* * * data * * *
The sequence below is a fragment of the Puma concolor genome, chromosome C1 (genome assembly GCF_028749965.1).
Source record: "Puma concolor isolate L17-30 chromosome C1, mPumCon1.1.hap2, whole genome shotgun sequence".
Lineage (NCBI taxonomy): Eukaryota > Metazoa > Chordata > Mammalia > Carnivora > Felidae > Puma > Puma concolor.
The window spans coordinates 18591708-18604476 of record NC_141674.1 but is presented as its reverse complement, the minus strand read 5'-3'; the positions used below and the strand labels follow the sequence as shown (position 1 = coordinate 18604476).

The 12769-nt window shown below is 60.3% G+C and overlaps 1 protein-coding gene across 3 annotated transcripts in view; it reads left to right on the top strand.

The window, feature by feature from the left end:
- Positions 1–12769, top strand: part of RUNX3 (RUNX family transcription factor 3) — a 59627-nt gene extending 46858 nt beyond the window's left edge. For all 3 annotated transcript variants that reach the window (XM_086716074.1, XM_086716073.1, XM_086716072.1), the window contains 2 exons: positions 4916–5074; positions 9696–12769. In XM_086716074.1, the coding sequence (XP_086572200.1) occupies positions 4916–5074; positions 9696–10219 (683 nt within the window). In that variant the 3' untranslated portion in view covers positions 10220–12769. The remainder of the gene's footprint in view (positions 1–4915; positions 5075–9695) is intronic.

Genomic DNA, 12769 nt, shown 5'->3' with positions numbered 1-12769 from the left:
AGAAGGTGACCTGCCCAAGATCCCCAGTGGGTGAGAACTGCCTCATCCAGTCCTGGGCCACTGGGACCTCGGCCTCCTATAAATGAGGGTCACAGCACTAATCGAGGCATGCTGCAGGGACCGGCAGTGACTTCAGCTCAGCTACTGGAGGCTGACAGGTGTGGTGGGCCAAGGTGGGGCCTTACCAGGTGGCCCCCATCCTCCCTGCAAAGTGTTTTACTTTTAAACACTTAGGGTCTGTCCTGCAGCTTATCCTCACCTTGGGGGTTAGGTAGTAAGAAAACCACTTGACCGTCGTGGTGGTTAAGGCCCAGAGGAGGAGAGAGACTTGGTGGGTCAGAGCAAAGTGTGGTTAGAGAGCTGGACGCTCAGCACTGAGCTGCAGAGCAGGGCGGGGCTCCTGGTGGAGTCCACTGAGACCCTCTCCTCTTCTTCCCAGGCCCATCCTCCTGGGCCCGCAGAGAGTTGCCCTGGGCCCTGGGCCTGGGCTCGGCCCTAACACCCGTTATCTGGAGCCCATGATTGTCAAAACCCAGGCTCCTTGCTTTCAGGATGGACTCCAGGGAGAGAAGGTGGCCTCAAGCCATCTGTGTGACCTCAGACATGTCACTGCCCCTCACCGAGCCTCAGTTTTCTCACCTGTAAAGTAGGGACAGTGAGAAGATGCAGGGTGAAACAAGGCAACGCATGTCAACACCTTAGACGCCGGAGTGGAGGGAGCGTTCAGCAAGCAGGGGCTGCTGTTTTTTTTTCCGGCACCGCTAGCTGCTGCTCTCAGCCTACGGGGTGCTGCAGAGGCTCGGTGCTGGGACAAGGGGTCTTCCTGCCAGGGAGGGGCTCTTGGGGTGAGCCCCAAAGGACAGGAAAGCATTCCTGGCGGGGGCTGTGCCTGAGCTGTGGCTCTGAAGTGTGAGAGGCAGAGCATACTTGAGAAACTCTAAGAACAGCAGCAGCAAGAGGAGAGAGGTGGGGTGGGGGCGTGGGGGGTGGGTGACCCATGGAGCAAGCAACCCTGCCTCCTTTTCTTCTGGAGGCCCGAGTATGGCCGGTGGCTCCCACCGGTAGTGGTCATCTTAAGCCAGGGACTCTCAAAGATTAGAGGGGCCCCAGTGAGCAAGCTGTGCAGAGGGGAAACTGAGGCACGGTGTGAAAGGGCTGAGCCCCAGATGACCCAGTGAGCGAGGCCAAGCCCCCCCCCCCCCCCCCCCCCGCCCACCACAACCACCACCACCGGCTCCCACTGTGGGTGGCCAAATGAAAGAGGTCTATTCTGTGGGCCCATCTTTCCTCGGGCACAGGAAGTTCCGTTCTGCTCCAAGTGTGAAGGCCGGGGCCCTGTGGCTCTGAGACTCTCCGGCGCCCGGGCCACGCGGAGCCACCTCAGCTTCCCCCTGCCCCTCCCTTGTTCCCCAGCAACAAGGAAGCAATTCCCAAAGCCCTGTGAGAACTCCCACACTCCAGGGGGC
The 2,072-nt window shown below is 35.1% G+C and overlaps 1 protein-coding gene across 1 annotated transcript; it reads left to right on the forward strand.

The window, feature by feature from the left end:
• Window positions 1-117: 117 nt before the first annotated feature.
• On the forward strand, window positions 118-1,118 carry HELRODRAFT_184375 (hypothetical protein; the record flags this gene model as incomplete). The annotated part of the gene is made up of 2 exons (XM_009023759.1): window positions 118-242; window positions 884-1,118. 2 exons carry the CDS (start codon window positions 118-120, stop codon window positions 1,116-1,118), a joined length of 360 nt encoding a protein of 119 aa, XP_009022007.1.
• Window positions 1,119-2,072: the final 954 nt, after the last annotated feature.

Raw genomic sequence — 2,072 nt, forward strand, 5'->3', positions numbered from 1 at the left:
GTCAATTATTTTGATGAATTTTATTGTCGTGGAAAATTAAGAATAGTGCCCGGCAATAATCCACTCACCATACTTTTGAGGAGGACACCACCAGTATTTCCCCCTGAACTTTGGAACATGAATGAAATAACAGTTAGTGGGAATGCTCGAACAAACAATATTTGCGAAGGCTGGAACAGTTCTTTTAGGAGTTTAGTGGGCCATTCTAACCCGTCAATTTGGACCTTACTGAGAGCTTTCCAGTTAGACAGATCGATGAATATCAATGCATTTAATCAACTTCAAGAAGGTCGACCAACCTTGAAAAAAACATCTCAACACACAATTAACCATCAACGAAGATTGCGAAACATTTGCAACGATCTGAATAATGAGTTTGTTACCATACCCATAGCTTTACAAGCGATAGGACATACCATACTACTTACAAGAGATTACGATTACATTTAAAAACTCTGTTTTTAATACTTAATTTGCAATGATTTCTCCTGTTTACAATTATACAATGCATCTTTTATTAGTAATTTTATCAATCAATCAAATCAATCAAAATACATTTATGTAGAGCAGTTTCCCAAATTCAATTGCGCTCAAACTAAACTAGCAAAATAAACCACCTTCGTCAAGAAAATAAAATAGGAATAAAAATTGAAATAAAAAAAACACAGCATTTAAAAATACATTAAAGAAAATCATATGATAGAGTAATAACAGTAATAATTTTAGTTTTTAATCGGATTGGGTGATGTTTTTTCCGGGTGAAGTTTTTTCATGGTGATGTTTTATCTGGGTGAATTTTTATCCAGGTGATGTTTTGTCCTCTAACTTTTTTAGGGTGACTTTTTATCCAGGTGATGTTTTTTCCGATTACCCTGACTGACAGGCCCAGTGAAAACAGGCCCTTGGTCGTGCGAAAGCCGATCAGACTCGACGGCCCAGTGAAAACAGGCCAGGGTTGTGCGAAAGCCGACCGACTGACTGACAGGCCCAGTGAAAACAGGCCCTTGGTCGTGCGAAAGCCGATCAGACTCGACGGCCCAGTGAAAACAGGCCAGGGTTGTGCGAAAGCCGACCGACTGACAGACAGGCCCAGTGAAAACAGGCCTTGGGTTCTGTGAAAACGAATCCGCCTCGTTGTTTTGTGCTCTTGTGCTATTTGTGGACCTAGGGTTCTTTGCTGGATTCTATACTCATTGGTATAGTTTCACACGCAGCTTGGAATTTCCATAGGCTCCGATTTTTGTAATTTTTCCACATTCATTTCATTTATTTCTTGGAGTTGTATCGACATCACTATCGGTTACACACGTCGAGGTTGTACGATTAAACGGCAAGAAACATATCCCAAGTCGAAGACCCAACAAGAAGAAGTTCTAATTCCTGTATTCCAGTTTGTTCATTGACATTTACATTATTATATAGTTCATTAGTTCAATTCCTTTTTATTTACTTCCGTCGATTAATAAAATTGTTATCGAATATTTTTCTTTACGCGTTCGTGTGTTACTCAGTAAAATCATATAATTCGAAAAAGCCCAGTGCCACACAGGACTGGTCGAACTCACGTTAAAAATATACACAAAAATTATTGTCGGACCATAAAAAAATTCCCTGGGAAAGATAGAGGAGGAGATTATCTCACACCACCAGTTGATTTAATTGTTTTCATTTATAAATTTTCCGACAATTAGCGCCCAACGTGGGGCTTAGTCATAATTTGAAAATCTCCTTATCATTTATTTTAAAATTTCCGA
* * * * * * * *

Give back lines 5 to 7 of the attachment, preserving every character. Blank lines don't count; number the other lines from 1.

The 12769-nt window shown below is 60.3% G+C and overlaps 1 protein-coding gene across 3 annotated transcripts in view; it reads left to right on the top strand.

The window, feature by feature from the left end:
- Positions 1–12769, top strand: part of RUNX3 (RUNX family transcription factor 3) — a 59627-nt gene extending 46858 nt beyond the window's left edge. For all 3 annotated transcript variants that reach the window (XM_086716074.1, XM_086716073.1, XM_086716072.1), the window contains 2 exons: positions 4916–5074; positions 9696–12769. In XM_086716074.1, the coding sequence (XP_086572200.1) occupies positions 4916–5074; positions 9696–10219 (683 nt within the window). In that variant the 3' untranslated portion in view covers positions 10220–12769. The remainder of the gene's footprint in view (positions 1–4915; positions 5075–9695) is intronic.